Thursday, 14 March 2013

Nutters Are Spread Thickly Around Columbia University


"Usually people apply peanut butter on one slice of the bread and Nutella on the other slice, but I apply thick layers of Nutella to both slices of the bread".
                                 Third-year student Jeff Desroches, Columbia University



A typical university student displaying a total lack of common sense.

If a sandwich filling is comprised of one horrible unhealthy homogenous gunge, then it is sufficient and efficient to apply a thick layer to just one slice of bread … not two. Students!





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Reference

New York students stealing Nutella from university dining hall (The New York Times)
Friday, 08 March, 2013, 3:03am

This has all the makings of a tempest in a Nutella jar, which may not be as appealing as a Nutella milkshake, Nutella fudge or Nutella-stuffed French toast. Or stolen Nutella, which, apparently, has mouth-watering appeal at New York's Columbia University.

Last month one of Columbia's undergraduate dining halls began serving Nutella every day, not just in crêpes on weekends.

For the uninitiated, Nutella is a creamier-than-peanut butter, chocolate hazelnut spread from Italy that a university student might eat a whole jar of in a single sitting when the pressure is on.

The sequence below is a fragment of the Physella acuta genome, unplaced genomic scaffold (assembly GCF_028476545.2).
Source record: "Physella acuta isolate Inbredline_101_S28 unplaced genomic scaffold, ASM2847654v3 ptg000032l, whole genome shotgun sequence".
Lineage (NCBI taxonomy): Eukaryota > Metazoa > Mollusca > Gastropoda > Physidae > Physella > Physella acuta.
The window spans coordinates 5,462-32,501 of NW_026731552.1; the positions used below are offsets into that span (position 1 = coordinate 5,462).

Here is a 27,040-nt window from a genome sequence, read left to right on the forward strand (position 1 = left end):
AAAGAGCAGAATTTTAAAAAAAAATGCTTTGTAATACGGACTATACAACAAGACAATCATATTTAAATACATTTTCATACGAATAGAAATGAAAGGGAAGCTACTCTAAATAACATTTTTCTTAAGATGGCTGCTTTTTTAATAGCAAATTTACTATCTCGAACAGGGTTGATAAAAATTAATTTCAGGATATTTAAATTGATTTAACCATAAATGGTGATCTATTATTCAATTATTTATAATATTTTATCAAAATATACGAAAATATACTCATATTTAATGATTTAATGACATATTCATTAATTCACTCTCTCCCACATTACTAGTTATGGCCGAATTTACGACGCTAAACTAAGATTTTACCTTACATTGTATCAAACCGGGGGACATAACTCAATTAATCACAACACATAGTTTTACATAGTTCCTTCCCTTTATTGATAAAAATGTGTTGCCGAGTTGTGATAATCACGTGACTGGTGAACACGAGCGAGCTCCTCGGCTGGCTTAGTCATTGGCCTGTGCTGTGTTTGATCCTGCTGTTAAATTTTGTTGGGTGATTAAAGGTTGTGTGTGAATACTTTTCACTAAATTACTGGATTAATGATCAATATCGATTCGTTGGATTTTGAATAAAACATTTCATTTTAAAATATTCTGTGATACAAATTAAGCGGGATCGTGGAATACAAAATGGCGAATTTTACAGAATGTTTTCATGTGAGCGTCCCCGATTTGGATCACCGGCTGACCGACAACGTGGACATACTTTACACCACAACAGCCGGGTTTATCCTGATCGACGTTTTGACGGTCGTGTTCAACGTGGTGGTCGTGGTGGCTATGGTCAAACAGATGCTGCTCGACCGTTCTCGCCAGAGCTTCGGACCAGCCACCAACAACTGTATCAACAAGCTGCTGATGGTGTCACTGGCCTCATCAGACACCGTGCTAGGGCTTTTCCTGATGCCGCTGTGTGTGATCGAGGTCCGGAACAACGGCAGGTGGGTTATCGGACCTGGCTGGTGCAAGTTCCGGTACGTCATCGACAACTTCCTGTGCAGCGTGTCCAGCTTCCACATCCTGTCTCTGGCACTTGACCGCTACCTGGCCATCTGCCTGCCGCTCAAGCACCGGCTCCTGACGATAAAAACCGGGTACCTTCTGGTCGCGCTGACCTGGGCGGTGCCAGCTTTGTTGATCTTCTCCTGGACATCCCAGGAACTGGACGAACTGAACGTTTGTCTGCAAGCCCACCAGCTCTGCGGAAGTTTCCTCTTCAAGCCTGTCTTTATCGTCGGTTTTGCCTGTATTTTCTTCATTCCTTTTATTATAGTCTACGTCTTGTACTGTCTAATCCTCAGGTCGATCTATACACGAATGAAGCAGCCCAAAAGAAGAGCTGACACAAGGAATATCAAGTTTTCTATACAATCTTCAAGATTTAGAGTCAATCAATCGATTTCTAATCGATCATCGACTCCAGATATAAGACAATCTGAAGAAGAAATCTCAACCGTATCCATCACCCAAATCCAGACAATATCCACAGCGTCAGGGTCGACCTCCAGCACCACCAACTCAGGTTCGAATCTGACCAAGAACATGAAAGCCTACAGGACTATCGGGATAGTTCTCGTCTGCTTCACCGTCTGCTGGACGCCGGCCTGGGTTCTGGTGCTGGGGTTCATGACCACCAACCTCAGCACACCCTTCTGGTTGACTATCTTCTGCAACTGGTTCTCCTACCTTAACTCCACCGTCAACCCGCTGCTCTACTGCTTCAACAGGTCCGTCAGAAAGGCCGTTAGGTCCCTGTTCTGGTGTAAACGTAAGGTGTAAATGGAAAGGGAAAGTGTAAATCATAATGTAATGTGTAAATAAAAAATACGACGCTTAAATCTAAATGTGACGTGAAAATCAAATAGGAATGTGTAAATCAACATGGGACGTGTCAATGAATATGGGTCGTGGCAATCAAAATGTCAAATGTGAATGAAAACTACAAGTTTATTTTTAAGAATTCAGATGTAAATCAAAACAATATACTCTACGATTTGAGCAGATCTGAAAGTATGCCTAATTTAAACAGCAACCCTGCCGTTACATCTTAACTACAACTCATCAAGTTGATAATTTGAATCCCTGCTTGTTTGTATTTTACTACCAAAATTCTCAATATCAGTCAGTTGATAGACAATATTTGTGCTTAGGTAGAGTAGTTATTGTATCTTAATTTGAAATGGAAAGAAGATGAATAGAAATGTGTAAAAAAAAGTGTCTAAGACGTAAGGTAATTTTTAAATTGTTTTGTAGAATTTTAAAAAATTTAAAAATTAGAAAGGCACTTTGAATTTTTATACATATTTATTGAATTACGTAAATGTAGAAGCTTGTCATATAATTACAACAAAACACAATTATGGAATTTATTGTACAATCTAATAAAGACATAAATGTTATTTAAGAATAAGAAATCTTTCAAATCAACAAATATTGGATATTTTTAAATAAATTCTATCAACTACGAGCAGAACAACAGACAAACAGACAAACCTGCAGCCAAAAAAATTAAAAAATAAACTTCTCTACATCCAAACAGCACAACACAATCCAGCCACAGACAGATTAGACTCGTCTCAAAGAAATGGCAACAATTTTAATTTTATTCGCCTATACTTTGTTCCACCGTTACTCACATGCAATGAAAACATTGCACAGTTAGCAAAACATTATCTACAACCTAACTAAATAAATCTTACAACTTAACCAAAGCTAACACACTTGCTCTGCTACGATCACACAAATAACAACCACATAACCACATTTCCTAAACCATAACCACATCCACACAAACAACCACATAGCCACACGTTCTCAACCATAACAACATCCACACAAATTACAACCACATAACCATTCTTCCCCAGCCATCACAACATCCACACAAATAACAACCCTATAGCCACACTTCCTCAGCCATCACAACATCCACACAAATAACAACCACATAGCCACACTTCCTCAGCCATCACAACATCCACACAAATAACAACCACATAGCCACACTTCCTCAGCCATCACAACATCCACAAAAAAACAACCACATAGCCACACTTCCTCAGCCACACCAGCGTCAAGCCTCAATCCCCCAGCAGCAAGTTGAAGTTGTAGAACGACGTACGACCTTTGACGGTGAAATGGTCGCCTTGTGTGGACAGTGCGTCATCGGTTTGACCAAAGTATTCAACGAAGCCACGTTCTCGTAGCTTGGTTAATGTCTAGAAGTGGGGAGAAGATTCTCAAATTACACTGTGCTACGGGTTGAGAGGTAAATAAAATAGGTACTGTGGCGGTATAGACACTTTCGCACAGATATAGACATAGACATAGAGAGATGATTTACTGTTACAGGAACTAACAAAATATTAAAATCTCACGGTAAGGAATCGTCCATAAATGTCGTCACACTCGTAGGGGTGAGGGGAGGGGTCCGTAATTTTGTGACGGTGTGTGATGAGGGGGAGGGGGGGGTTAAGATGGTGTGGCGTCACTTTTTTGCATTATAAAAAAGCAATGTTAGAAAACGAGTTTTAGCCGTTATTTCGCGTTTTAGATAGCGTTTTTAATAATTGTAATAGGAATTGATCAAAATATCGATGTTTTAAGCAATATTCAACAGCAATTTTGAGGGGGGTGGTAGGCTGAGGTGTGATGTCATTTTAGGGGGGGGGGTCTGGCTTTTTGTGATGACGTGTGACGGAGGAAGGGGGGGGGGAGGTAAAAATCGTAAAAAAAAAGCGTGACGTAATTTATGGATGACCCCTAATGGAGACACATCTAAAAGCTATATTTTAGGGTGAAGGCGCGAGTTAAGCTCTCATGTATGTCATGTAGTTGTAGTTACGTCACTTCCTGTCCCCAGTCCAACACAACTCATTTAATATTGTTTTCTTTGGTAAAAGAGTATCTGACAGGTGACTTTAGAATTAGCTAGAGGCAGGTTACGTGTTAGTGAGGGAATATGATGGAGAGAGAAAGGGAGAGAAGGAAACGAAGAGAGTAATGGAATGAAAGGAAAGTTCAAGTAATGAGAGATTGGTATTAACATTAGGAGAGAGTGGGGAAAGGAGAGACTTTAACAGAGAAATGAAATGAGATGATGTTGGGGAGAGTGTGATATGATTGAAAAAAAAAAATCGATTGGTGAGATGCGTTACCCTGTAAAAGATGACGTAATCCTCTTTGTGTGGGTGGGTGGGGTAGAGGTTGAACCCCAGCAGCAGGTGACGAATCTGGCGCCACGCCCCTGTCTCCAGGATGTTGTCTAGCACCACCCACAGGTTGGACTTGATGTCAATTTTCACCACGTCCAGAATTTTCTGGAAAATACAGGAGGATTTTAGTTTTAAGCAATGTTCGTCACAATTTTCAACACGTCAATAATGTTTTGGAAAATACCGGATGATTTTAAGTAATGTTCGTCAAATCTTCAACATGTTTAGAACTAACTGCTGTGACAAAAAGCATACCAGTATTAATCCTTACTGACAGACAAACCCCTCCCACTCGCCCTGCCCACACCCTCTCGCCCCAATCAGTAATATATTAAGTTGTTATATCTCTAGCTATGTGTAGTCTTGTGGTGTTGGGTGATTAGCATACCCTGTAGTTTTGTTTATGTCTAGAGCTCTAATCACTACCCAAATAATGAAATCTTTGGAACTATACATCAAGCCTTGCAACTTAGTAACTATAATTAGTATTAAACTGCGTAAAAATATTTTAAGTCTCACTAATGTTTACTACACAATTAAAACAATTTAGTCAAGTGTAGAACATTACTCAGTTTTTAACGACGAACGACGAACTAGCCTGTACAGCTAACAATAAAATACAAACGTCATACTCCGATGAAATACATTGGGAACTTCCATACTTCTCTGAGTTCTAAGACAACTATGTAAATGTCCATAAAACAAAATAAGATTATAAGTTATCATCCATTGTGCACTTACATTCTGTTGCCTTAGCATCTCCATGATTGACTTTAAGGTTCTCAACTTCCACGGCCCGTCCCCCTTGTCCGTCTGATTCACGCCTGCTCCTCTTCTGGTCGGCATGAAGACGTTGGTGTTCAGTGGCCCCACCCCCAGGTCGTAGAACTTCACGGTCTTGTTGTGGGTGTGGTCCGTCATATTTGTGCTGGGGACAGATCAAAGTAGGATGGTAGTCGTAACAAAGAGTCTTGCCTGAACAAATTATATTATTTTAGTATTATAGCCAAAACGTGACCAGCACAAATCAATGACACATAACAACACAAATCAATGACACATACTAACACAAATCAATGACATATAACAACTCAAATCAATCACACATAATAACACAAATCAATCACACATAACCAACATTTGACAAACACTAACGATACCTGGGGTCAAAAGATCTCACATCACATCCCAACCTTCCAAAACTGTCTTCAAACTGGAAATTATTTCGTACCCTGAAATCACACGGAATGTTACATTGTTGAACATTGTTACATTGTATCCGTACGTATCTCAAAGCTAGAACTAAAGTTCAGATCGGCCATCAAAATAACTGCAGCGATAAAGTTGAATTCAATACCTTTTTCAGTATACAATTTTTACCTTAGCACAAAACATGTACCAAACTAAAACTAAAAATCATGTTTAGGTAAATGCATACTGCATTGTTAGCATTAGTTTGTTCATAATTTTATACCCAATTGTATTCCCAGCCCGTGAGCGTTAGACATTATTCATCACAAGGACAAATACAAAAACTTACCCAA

The problem was that the Columbia students went through at least 45kg a day, according to a first-year member of the Columbia College Student Council who had urged the university's Dining Services operation to provide it in the first place.

Apparently they were not just eating it in the dining hall, they were spiriting it away in soup containers and other receptacles, to be eaten later.

Before you could say chocolate-covered Nutella marshmallow cookies, the council member, Peter Bailinson, heard from Dining Services chief Vicki Dunn. The subject was how much Nutella students were taking back to their dorms.

"People take silverware, cups and plates, and that adds up over the course of a year to a lot of money," he said. "With Nutella, it added up much more quickly. Where Dining might have to spend US$50,000 to replace silverware and cups, they were spending thousands of dollars on Nutella in one week."

Dunn "told me it was close to US$5,000 in the first week," he said. As for the amount of Nutella that Columbia students were consuming, or at least loading up on and walking away with, he said, "I was told it was more than 100 pounds [45kg] per day."

Third-year student Jeff Desroches said he made off with Nutella when he was stressed out before final exams. "Usually," he said, "people apply peanut butter on one slice of the bread and Nutella on the other slice, but I apply thick layers of Nutella to both slices of the bread".

Nutella is not the only thing that disappears from the dining halls. Of 11 students questioned on campus, all confessed to having spirited away bread and bottles of ketchup, not to mention milk and fruit.





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